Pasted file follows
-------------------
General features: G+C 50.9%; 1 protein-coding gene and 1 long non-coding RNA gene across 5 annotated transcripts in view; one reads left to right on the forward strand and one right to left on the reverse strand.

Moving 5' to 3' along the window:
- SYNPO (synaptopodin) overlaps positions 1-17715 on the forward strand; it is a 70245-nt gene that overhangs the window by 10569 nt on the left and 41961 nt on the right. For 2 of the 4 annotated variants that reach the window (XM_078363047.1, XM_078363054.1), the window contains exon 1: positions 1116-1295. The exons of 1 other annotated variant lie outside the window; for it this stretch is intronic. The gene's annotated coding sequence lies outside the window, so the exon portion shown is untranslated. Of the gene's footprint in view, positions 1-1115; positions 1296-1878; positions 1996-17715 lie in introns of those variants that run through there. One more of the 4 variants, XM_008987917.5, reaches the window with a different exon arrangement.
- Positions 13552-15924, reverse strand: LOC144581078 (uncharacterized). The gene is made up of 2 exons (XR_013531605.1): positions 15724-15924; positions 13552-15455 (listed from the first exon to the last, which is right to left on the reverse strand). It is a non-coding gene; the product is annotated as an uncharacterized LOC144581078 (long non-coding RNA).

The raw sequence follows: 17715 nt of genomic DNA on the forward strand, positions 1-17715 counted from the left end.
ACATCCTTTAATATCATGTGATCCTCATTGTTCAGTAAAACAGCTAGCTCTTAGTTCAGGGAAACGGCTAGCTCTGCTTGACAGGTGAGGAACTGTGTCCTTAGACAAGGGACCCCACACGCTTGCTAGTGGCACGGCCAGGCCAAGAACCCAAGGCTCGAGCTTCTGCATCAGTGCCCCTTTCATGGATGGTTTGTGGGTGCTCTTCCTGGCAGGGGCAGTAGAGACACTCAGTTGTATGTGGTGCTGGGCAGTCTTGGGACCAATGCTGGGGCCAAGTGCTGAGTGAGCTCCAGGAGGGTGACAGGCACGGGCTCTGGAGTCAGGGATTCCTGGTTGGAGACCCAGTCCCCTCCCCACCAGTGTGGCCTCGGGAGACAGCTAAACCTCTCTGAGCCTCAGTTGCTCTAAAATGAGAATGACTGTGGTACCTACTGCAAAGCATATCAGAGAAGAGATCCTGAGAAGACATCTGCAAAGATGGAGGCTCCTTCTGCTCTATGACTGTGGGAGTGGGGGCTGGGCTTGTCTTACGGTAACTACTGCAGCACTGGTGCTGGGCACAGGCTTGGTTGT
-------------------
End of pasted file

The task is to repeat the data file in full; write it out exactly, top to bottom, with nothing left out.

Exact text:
General features: G+C 50.9%; 1 protein-coding gene and 1 long non-coding RNA gene across 5 annotated transcripts in view; one reads left to right on the forward strand and one right to left on the reverse strand.

Moving 5' to 3' along the window:
- SYNPO (synaptopodin) overlaps positions 1-17715 on the forward strand; it is a 70245-nt gene that overhangs the window by 10569 nt on the left and 41961 nt on the right. For 2 of the 4 annotated variants that reach the window (XM_078363047.1, XM_078363054.1), the window contains exon 1: positions 1116-1295. The exons of 1 other annotated variant lie outside the window; for it this stretch is intronic. The gene's annotated coding sequence lies outside the window, so the exon portion shown is untranslated. Of the gene's footprint in view, positions 1-1115; positions 1296-1878; positions 1996-17715 lie in introns of those variants that run through there. One more of the 4 variants, XM_008987917.5, reaches the window with a different exon arrangement.
- Positions 13552-15924, reverse strand: LOC144581078 (uncharacterized). The gene is made up of 2 exons (XR_013531605.1): positions 15724-15924; positions 13552-15455 (listed from the first exon to the last, which is right to left on the reverse strand). It is a non-coding gene; the product is annotated as an uncharacterized LOC144581078 (long non-coding RNA).

The raw sequence follows: 17715 nt of genomic DNA on the forward strand, positions 1-17715 counted from the left end.
ACATCCTTTAATATCATGTGATCCTCATTGTTCAGTAAAACAGCTAGCTCTTAGTTCAGGGAAACGGCTAGCTCTGCTTGACAGGTGAGGAACTGTGTCCTTAGACAAGGGACCCCACACGCTTGCTAGTGGCACGGCCAGGCCAAGAACCCAAGGCTCGAGCTTCTGCATCAGTGCCCCTTTCATGGATGGTTTGTGGGTGCTCTTCCTGGCAGGGGCAGTAGAGACACTCAGTTGTATGTGGTGCTGGGCAGTCTTGGGACCAATGCTGGGGCCAAGTGCTGAGTGAGCTCCAGGAGGGTGACAGGCACGGGCTCTGGAGTCAGGGATTCCTGGTTGGAGACCCAGTCCCCTCCCCACCAGTGTGGCCTCGGGAGACAGCTAAACCTCTCTGAGCCTCAGTTGCTCTAAAATGAGAATGACTGTGGTACCTACTGCAAAGCATATCAGAGAAGAGATCCTGAGAAGACATCTGCAAAGATGGAGGCTCCTTCTGCTCTATGACTGTGGGAGTGGGGGCTGGGCTTGTCTTACGGTAACTACTGCAGCACTGGTGCTGGGCACAGGCTTGGTTGT